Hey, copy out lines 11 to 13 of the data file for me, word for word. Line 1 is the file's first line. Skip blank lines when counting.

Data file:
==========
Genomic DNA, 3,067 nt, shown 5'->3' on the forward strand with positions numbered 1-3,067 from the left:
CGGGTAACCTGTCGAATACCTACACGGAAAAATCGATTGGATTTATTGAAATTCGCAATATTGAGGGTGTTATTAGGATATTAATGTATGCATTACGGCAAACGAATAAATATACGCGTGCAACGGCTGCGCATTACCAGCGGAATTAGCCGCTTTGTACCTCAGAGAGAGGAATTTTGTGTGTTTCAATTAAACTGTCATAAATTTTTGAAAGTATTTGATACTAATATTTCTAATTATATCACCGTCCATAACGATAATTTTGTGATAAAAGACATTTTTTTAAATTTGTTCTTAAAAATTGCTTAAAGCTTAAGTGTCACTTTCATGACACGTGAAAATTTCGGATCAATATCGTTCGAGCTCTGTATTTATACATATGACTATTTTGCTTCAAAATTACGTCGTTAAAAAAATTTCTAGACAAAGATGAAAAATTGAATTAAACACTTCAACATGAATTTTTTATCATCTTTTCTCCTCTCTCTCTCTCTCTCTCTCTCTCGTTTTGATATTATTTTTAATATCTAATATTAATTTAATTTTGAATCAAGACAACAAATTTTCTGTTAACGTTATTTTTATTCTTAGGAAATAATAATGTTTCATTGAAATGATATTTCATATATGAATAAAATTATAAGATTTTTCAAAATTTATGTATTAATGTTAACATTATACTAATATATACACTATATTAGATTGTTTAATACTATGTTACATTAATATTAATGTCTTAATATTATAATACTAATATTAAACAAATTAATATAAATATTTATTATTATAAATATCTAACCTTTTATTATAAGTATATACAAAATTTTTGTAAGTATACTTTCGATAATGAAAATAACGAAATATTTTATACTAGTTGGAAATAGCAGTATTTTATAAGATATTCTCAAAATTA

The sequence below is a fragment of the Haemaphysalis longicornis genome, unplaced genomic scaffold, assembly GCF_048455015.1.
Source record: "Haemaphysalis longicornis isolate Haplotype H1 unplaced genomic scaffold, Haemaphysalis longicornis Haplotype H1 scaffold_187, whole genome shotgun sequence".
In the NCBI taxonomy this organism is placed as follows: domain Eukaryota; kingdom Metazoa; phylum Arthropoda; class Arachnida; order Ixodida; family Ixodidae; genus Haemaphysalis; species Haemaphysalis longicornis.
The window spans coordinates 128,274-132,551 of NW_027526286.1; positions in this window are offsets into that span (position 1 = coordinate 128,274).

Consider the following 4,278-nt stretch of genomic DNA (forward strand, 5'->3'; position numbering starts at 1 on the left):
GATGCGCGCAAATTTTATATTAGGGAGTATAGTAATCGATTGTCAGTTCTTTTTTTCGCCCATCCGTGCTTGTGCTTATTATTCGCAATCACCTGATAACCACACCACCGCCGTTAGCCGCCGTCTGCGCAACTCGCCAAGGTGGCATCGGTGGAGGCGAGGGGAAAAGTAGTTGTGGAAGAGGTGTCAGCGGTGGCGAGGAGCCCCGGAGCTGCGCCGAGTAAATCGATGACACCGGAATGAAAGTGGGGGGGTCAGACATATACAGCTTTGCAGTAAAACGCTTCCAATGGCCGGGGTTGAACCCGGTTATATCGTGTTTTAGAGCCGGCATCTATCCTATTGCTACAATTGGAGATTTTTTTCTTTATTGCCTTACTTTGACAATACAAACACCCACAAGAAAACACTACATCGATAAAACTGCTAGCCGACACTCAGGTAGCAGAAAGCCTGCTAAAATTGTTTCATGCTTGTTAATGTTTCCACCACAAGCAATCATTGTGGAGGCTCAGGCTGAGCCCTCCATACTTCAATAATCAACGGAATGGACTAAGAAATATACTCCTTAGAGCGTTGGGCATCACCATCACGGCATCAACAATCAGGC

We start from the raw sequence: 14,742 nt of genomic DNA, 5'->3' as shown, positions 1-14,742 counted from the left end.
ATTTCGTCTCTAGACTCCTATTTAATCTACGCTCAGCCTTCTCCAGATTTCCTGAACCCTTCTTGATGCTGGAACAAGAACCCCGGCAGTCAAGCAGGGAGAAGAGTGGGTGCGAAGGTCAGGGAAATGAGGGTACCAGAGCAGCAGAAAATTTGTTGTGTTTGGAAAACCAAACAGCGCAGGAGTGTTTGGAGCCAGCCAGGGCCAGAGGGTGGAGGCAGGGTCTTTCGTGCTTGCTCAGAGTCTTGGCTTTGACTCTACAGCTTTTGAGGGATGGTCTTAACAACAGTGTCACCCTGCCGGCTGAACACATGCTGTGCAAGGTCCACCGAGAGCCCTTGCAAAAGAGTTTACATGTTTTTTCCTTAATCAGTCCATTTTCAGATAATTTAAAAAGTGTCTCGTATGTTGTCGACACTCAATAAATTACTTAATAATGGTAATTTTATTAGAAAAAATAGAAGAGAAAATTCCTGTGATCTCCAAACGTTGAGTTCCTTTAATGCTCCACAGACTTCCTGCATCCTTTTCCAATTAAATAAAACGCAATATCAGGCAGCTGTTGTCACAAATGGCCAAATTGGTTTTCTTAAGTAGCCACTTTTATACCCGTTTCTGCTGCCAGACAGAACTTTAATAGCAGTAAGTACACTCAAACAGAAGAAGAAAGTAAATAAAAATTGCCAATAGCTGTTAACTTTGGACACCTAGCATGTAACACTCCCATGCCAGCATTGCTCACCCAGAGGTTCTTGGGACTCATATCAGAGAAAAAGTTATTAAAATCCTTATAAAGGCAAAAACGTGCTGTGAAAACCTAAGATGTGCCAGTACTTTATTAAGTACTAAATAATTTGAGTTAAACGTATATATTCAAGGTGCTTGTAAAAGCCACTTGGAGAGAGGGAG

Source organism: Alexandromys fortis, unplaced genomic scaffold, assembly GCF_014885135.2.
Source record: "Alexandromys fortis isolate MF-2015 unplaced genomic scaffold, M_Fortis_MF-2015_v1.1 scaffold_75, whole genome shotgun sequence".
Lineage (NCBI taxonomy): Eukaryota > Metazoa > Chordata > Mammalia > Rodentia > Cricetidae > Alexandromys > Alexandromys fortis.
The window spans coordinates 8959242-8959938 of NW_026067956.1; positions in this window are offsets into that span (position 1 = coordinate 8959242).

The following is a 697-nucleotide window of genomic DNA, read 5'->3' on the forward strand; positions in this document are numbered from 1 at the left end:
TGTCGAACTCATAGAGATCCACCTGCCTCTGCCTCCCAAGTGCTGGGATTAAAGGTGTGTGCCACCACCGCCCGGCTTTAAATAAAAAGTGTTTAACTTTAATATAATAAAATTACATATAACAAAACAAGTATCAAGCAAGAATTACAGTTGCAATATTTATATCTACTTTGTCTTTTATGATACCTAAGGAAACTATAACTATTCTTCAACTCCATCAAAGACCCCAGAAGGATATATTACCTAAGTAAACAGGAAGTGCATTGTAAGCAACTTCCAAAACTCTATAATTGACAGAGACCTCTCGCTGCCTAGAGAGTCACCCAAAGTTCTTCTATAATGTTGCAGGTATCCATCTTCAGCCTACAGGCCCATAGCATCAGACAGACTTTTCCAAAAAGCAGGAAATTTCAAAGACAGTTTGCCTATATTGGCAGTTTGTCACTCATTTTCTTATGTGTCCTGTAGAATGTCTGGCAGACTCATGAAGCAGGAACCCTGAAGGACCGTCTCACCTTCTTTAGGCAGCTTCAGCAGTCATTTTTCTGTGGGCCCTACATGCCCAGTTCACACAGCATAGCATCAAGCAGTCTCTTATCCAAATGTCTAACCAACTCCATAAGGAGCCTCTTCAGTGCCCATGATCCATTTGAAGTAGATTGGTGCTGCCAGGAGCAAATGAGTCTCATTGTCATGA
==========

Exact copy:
Source organism: Alexandromys fortis, unplaced genomic scaffold, assembly GCF_014885135.2.
Source record: "Alexandromys fortis isolate MF-2015 unplaced genomic scaffold, M_Fortis_MF-2015_v1.1 scaffold_75, whole genome shotgun sequence".
Lineage (NCBI taxonomy): Eukaryota > Metazoa > Chordata > Mammalia > Rodentia > Cricetidae > Alexandromys > Alexandromys fortis.